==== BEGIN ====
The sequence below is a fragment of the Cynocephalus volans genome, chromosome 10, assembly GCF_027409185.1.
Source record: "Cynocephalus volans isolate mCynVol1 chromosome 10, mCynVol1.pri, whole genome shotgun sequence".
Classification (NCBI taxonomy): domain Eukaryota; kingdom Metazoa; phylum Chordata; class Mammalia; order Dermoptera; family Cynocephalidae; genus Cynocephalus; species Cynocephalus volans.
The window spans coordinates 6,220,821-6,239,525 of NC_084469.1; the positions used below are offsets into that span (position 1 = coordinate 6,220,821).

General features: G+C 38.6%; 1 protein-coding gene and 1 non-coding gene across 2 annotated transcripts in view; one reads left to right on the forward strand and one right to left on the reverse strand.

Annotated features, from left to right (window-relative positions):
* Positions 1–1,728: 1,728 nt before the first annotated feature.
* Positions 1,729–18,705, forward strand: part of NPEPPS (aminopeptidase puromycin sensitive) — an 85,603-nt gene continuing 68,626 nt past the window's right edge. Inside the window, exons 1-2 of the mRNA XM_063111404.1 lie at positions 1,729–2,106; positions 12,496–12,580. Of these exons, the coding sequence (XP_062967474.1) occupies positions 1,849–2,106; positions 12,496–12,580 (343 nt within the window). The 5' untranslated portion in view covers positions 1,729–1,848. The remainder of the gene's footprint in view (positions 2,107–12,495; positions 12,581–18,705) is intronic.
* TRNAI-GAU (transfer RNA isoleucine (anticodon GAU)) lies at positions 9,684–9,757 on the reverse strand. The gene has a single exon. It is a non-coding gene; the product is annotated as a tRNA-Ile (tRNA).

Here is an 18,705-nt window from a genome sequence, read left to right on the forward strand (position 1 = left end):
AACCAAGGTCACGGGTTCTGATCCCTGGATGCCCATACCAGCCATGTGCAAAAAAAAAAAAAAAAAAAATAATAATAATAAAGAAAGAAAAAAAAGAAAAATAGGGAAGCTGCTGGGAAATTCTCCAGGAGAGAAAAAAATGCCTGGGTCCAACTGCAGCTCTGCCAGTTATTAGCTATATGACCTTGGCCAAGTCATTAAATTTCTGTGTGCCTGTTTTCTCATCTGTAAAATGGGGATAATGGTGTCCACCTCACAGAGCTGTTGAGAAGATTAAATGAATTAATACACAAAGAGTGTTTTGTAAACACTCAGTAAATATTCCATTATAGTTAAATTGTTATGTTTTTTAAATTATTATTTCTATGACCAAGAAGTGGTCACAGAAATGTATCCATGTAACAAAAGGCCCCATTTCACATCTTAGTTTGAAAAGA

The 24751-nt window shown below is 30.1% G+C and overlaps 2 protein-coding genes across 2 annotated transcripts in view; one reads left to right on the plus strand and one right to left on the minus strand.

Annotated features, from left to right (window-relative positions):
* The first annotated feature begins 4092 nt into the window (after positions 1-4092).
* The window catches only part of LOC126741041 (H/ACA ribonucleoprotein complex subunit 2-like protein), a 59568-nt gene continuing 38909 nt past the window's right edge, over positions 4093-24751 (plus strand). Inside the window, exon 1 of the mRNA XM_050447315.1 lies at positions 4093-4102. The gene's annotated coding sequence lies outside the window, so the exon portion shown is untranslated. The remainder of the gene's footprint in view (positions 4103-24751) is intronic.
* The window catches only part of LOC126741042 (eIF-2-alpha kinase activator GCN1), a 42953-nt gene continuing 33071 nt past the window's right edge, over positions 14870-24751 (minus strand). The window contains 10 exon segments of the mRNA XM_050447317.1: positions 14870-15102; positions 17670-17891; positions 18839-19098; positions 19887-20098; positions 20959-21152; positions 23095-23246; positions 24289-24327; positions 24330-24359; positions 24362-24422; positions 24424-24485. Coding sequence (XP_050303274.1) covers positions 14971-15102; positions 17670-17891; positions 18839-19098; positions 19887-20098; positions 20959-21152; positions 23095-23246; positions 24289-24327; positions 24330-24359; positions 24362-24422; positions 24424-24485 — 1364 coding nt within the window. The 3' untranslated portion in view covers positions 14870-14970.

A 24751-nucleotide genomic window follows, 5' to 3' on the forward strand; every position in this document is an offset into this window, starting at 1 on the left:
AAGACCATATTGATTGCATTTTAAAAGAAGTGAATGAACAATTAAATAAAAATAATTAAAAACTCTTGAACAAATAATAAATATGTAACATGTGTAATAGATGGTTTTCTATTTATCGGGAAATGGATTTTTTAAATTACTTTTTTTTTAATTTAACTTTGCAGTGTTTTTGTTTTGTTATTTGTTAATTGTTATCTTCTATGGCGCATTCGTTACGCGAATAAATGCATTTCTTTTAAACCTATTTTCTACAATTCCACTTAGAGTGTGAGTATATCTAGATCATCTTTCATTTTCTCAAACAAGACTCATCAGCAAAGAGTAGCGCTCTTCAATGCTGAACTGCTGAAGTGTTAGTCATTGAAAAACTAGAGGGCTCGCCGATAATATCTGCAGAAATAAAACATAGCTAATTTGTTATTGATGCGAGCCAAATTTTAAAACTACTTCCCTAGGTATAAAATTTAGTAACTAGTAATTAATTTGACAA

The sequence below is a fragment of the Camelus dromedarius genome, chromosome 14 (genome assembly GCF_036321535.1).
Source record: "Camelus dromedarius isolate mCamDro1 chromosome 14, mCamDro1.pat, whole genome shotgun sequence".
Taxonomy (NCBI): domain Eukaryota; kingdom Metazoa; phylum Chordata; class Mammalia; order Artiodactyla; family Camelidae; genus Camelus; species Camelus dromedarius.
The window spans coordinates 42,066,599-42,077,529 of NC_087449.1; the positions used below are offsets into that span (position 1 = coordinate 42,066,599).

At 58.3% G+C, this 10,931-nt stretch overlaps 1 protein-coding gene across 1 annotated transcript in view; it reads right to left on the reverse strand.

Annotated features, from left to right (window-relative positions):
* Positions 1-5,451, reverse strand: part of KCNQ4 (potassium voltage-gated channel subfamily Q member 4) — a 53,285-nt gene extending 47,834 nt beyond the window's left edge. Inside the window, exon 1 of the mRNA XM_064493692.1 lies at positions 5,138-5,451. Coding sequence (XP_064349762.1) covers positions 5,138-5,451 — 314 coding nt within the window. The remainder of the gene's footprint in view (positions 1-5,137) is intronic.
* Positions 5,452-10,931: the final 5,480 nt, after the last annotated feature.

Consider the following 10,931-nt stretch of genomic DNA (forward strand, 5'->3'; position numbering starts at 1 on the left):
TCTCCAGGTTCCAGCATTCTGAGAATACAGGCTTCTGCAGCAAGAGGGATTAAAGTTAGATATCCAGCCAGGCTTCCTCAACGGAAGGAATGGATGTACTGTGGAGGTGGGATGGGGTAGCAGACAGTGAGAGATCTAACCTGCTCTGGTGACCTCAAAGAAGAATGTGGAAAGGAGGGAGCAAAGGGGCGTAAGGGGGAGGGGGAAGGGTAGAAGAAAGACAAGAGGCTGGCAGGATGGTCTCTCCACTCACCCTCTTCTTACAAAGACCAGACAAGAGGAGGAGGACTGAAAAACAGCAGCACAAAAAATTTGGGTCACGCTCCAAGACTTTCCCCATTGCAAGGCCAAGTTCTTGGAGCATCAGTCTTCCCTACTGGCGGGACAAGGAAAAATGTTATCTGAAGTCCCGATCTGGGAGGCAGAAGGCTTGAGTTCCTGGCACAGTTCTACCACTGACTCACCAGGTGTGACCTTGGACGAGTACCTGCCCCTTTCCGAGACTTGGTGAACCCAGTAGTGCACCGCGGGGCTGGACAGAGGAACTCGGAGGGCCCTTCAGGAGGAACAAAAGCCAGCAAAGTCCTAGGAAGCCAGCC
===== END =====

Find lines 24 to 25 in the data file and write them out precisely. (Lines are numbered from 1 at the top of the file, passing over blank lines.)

Annotated features, from left to right (window-relative positions):
* Positions 1-5,451, reverse strand: part of KCNQ4 (potassium voltage-gated channel subfamily Q member 4) — a 53,285-nt gene extending 47,834 nt beyond the window's left edge. Inside the window, exon 1 of the mRNA XM_064493692.1 lies at positions 5,138-5,451. Coding sequence (XP_064349762.1) covers positions 5,138-5,451 — 314 coding nt within the window. The remainder of the gene's footprint in view (positions 1-5,137) is intronic.